Elisa Bayer

Elisa Bayer studied organic agriculture at the University of Kassel/Witzenhausen and completed her Bachelor's and Master's degrees there. The core topics of her studies were in the areas of sustainable food production, the marketing of agricultural products and species-appropriate livestock husbandry. She wrote her Master's thesis on the topic of animal welfare indicators for young and laying hens with the title: "Creation of an evaluation framework for animal welfare indicators for the production direction of young and laying hens based on a literature review".
Since February 2020, she has been working as a doctoral student in the project "Verbesserung der gesellschaftlichen Akzeptanz ökologischer Tierhaltungssysteme - Analyse gesellschaftlicher Erwartungen und Entwicklung von Konzepten des Vertrauensmarketings". Her activities at the department include the planning, implementation and evaluation of the individual project steps as well as the writing of scientific publications and research reports.

Research focus:

  • Reputational risks of organic livestock farming
    • Social perception of organic animal husbandry
      • Marketing of organic animal food

      • Research project:

        "Verbesserung der gesellschaftlichen Akzeptanz ökologischer Tierhaltungssysteme"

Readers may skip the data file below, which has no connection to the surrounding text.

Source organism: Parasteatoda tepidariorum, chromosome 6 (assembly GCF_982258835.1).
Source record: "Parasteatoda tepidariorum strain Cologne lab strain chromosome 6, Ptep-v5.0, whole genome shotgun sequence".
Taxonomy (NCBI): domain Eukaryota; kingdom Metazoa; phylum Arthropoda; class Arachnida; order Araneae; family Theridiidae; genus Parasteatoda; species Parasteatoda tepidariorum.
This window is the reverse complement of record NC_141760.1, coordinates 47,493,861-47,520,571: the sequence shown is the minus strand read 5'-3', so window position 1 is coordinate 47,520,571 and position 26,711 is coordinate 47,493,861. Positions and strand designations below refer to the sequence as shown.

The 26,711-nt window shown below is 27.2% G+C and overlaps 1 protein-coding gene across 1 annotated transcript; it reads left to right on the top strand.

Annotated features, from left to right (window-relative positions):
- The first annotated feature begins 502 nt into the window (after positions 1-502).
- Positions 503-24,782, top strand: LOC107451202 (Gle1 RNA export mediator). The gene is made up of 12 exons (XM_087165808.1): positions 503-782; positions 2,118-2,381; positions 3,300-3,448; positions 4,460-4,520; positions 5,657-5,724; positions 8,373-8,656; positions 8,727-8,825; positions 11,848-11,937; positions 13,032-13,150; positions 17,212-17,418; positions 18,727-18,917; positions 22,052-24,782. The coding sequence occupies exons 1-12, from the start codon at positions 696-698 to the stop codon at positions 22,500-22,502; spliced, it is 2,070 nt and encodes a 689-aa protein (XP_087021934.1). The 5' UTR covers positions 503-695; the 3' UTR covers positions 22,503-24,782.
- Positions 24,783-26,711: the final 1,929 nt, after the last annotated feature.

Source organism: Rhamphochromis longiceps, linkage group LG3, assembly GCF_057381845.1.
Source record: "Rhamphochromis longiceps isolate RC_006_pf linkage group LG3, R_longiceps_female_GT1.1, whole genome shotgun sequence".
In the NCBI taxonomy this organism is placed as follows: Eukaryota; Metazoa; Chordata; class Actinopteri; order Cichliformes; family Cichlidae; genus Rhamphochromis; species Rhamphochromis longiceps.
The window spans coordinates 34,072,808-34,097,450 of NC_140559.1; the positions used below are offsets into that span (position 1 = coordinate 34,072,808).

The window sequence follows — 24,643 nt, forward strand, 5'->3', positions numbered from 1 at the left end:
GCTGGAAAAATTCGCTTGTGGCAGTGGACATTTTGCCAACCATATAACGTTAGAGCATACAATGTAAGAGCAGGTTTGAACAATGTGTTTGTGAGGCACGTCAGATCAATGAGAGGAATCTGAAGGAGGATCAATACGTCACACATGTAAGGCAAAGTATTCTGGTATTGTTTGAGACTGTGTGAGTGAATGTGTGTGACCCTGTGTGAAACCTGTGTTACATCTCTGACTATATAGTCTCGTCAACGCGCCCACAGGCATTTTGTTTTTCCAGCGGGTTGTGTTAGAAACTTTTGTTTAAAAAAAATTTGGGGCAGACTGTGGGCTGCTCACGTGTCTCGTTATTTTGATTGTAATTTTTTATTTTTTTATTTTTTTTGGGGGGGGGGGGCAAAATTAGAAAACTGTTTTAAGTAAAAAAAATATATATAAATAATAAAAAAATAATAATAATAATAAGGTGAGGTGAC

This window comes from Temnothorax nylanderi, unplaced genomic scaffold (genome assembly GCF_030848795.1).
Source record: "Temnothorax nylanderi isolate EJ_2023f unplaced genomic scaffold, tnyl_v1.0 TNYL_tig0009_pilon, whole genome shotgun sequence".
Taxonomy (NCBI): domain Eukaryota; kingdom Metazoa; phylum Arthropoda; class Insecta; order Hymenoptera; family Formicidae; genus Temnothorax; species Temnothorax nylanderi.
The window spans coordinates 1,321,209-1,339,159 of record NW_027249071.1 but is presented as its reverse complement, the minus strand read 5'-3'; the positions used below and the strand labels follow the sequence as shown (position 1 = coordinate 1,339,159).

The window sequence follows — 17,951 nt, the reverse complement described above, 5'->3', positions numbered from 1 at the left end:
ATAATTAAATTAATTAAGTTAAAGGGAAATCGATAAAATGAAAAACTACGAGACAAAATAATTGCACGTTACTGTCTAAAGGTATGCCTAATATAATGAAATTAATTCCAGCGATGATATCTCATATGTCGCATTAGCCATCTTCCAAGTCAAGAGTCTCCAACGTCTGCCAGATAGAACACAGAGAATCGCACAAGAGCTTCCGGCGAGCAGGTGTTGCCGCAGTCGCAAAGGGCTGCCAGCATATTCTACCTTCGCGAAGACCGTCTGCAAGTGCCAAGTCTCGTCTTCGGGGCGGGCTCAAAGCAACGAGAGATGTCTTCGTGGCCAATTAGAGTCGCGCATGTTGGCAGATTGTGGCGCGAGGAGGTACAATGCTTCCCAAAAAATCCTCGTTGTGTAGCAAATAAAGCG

Against the background of the social debate about the future of livestock farming in Germany, it is becoming increasingly clear that livestock farming is facing considerable, necessary innovation steps. However, this can only be achieved if the products produced also find a market outlet. Regional initiatives can be a driver of sustainable development. Within the framework of the research project, innovative marketing concepts for products from sustainable, regional livestock farming will be designed and analyzed as an example in southern Lower Saxony. The project is funded by the state of Lower Saxony.

        Master thesis:

        • Preparation of an assessment framework for animal welfare indicators of the production direction pullets and laying hens based on a literature review